A platform for single cell-cell traping, pairing, sensing and measurements based on dielectrophoresis-chips and TFT array
Mr. Yingzhe Piao
PhD candidate in the Mechanical Engineering Dept.
Date & Time
Tuesday, 4 May 2021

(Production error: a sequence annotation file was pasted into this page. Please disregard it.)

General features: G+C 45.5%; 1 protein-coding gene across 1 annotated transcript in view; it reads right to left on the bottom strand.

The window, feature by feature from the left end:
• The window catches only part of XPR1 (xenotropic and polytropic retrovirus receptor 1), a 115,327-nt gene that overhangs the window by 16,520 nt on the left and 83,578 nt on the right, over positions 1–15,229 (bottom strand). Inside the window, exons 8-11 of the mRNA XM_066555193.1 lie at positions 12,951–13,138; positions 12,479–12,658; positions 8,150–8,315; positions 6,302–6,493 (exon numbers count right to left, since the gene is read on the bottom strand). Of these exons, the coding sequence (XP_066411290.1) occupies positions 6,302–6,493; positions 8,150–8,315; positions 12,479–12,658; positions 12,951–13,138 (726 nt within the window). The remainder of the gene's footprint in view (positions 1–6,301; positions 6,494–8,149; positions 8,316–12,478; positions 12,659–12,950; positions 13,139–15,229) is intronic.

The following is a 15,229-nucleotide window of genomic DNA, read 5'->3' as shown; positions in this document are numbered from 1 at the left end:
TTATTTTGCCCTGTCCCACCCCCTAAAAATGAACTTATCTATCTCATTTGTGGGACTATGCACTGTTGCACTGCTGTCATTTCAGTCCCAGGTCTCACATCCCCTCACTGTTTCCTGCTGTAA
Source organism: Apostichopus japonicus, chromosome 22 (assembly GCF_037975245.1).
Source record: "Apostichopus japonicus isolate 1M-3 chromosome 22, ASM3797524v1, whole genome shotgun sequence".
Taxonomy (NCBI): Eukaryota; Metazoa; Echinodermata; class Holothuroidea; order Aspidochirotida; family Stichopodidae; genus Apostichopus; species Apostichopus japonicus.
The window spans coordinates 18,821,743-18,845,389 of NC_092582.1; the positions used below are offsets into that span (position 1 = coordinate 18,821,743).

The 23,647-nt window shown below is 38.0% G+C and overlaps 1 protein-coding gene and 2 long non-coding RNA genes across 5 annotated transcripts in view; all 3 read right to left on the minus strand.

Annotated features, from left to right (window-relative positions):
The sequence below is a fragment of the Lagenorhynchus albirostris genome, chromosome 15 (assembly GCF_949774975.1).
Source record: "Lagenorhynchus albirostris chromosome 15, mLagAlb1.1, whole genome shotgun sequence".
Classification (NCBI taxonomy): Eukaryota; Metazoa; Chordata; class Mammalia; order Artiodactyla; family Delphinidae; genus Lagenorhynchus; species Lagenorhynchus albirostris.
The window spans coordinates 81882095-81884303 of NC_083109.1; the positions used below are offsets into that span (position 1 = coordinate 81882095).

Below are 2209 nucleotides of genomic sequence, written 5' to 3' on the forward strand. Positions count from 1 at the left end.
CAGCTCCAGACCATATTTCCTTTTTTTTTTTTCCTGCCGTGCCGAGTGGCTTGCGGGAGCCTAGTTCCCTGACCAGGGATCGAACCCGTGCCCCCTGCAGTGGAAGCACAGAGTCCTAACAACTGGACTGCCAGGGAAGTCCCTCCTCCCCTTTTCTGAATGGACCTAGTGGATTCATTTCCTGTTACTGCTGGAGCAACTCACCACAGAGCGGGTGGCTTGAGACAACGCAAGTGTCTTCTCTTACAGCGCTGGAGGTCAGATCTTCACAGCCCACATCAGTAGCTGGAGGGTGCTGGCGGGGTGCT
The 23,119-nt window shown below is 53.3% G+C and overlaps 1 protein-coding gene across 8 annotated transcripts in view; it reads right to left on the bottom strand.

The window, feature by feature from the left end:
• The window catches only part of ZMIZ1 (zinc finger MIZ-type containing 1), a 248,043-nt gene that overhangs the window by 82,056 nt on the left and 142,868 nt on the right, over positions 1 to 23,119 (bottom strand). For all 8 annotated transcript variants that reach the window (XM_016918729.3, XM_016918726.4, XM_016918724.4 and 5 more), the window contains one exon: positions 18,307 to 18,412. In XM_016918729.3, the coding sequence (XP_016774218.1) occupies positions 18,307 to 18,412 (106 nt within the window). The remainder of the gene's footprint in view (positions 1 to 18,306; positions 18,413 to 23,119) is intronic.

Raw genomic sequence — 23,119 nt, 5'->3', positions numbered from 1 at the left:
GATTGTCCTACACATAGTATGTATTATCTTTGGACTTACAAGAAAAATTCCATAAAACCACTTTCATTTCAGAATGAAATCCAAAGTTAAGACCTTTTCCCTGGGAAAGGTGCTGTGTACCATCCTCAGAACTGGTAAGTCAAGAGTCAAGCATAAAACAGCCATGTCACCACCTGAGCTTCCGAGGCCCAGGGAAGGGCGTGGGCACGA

Micro fluidics for single cell-cell pairing have become an very important and powerful platform for in vitro analysis of cell interactions because the behavior of a single cell is strongly influenced by the neighbor cell. Understanding of the intercellular interactions is significantly important in the field of cellular biology including the immune system, tissue regeneration, cancer biology and stem cell differentiation. Until now, many approaches have been applied in microfluidics to realize cell trapping and pairing those can be broadly divided into non-contact mode and contact mode trapping technologies. The trapping methods can be classified into magnetic trapping and acoustic trapping. Each of those methods is associated with some advantages and deficiencies which make them is preferable in certain conditions. Among these approaches, dielectrophoresis(DEP) is one of the versatile methods for cell manipulation because of its compatibility with living cells, label-free nature and capability to integrate with in situ cell measurements. Different scale size electrode can be integrated with the microfluidic systems for inducing electric field with in the liquid. Cells then can be manipulated using dielectrophoretic forces which is induced by the application of the voltages to the electrodes. After solving the problem of cell tapping and pairing, we can use TFT array for cell monitoring and measurements. We can use TFT to monitor the cells presence absence and we can also use it to apply stimulus to certain kinds of cells and measure the feedback of them. If we can combine this two part into a single system, it will be a very powerful platform for biomedical research. In this meeting, we will discuss the fabrication of the cell trapping microfluidics chip and the challenge of integrating the TFT array into the microfluidic chips.